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S550 Stasik_a4 Down Under Build Build Thread Profile - S550 Mustangs

88
148
Exp. Level
5-10 Years
Australia
Glycol based Coolants (antifreeze) retains heat. Good for winter but bad for heat rejection. It will raise the boiling point some but in extreme duty situations can’t reject the heat fast enough. Race tracks also don’t like it because it makes the track super slippery when spilled on the racing surface. Distilled water and water wetter is good. I ducted air to the cooler but tried not to rob it from the radiator, so straight ducting.
I'll have to look into running the distill water and water wetter instead of coolant. You still running thermostat in yours?
Will have to look into the FP350S ducting that I'm running and see if it has closed off any airflow.
 
5,768
6,908
Exp. Type
W2W Racing
Exp. Level
20+ Years
Pleasanton: 1/2 way between Sonoma and Laguna Seca
I'll have to look into running the distill water and water wetter instead of coolant. You still running thermostat in yours?
Will have to look into the FP350S ducting that I'm running and see if it has closed off any airflow.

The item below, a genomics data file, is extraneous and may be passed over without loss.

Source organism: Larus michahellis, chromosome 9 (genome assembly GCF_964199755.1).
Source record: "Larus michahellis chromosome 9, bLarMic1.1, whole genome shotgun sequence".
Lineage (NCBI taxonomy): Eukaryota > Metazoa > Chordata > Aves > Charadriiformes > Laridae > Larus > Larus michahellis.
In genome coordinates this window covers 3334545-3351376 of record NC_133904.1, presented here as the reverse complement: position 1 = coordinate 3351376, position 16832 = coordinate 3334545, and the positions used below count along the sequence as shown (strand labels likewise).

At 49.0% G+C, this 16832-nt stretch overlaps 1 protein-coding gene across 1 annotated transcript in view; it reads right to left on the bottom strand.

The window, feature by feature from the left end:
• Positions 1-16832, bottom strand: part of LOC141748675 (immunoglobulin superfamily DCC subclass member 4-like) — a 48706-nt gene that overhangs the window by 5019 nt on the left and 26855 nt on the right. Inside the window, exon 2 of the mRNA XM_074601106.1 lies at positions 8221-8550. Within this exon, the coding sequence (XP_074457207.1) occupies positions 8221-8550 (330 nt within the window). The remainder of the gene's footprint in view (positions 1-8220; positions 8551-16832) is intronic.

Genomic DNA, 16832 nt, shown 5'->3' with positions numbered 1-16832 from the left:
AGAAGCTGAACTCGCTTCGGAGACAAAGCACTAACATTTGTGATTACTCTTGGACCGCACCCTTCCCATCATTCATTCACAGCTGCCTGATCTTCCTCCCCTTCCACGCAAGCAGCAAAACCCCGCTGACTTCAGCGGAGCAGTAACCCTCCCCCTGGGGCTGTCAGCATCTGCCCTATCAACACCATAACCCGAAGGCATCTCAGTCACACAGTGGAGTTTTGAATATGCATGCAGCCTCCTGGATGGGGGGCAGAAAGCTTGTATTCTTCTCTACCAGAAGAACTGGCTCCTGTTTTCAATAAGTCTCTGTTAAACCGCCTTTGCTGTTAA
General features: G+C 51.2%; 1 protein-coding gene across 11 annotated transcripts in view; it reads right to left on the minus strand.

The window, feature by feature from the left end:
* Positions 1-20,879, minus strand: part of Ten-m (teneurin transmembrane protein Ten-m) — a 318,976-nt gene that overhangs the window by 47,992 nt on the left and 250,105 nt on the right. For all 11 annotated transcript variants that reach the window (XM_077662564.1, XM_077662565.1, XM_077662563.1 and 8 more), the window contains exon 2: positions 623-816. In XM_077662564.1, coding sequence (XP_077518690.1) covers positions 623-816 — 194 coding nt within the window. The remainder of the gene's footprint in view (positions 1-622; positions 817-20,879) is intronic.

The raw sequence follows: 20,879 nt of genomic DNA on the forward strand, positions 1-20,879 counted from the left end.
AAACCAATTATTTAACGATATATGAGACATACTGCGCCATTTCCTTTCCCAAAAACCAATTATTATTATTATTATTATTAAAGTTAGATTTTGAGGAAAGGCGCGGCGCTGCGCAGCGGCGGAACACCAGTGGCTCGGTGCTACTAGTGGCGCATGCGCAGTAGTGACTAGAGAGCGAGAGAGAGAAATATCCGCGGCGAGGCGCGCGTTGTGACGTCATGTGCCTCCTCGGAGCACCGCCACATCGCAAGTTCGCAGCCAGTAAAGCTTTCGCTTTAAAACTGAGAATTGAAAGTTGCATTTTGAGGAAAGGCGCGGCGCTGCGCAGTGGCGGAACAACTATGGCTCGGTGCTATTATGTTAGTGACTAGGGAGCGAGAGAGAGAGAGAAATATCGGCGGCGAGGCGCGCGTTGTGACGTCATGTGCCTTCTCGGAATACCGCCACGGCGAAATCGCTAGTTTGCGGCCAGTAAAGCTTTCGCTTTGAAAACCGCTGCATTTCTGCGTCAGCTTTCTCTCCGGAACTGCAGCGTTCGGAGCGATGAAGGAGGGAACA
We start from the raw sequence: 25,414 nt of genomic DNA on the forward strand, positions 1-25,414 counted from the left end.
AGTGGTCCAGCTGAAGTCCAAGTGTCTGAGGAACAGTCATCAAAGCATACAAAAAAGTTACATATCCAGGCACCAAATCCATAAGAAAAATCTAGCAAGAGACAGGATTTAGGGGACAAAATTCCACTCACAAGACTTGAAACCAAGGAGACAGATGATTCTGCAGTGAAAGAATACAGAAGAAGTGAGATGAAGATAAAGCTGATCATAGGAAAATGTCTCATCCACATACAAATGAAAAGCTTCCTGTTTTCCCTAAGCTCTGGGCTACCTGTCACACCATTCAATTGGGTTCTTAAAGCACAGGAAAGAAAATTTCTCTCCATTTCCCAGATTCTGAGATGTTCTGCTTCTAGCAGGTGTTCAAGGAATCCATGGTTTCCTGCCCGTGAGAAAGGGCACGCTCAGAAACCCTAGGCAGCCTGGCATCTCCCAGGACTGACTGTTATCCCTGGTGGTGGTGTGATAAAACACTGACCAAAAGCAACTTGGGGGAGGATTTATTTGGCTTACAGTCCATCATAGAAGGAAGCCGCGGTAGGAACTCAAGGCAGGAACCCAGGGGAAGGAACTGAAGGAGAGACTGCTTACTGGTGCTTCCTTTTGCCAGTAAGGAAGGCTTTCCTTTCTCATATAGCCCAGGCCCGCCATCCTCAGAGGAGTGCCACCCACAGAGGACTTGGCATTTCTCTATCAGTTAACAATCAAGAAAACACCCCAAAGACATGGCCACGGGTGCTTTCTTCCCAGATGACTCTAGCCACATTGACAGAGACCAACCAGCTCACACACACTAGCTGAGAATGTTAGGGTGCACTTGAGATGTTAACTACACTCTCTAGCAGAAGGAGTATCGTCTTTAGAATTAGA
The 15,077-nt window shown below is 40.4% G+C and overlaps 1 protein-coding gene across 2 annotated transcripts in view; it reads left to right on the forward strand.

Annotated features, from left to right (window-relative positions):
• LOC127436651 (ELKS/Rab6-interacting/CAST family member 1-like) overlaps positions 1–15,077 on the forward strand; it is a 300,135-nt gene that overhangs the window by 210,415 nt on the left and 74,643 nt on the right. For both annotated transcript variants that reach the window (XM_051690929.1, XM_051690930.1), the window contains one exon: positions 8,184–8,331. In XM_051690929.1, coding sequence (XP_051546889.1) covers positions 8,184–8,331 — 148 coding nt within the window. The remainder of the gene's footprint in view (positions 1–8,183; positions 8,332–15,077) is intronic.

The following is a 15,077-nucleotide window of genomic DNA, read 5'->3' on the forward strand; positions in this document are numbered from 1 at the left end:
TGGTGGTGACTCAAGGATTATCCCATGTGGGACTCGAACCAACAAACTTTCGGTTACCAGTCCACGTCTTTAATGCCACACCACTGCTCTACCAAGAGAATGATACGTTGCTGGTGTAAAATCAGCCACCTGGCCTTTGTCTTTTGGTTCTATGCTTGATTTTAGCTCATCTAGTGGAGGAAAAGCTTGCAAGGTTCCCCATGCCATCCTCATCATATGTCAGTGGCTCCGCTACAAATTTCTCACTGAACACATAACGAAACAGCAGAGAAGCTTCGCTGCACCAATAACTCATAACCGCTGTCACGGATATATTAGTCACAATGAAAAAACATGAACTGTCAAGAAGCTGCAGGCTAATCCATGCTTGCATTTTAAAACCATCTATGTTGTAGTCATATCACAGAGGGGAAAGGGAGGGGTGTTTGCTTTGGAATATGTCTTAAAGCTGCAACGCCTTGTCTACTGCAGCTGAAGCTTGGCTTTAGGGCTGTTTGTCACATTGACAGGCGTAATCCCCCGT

No thermostat. I have an electric water pump.I warm the motor with the pump off then flick it on after a minute or so. This is a race only car so no restrictions in either the airflow or water flow to keep things as efficient as I can.
 
5,768
6,908
Exp. Type
W2W Racing
Exp. Level
20+ Years
Pleasanton: 1/2 way between Sonoma and Laguna Seca
Forgive me but I’m not well versed in the requirements and limitations of the s550 but looking at the face of the radiator, there seems to be very little area where air can pass straight through without having to first pass through or around either the oil cooler, ac condenser or other ducting. From what I can see it also looks like air can spill around the sides and top of the ducting, effectively bypassing the radiator entirely. Perhaps @PaddyPrix or @steveespo will share some of their s550 experience with us.

FE7D894A-A8B3-4DDF-8589-4ABD307B8F26.jpeg
 
I run mid 230s in COTA in 100* heat - COTA is harder on cars (and especially engines) than any track I've run at. I've seen head temps like you're seeing once before - and it was while I was chasing down a bad heater core/bypass design. Have you modified that at all?

Regarding the ducting, the ducting @stasik_a4 is running was designed by Ford Performance themselves for the FP350S - it's the same stuff I run and is very, very robust. The air gap between the cooler and radiator is there by design. I wouldn't change that, personally.

My guess is one of three things:
  1. A heater core bypass is causing issues (either bypassing too much water or air trapped)
  2. The lack of airflow out the hood - you definitely want to add at least the big center Hood Louvres vent
  3. The ducting isn't sealing too the front bumper well enough and airflow is going around the gaps. Since the FP350S ducting was designed for a GT350 front bumper, I could see there being some small fitment issues in how it seals to the bumper cover
 
Last edited:
5,768
6,908
Exp. Type
W2W Racing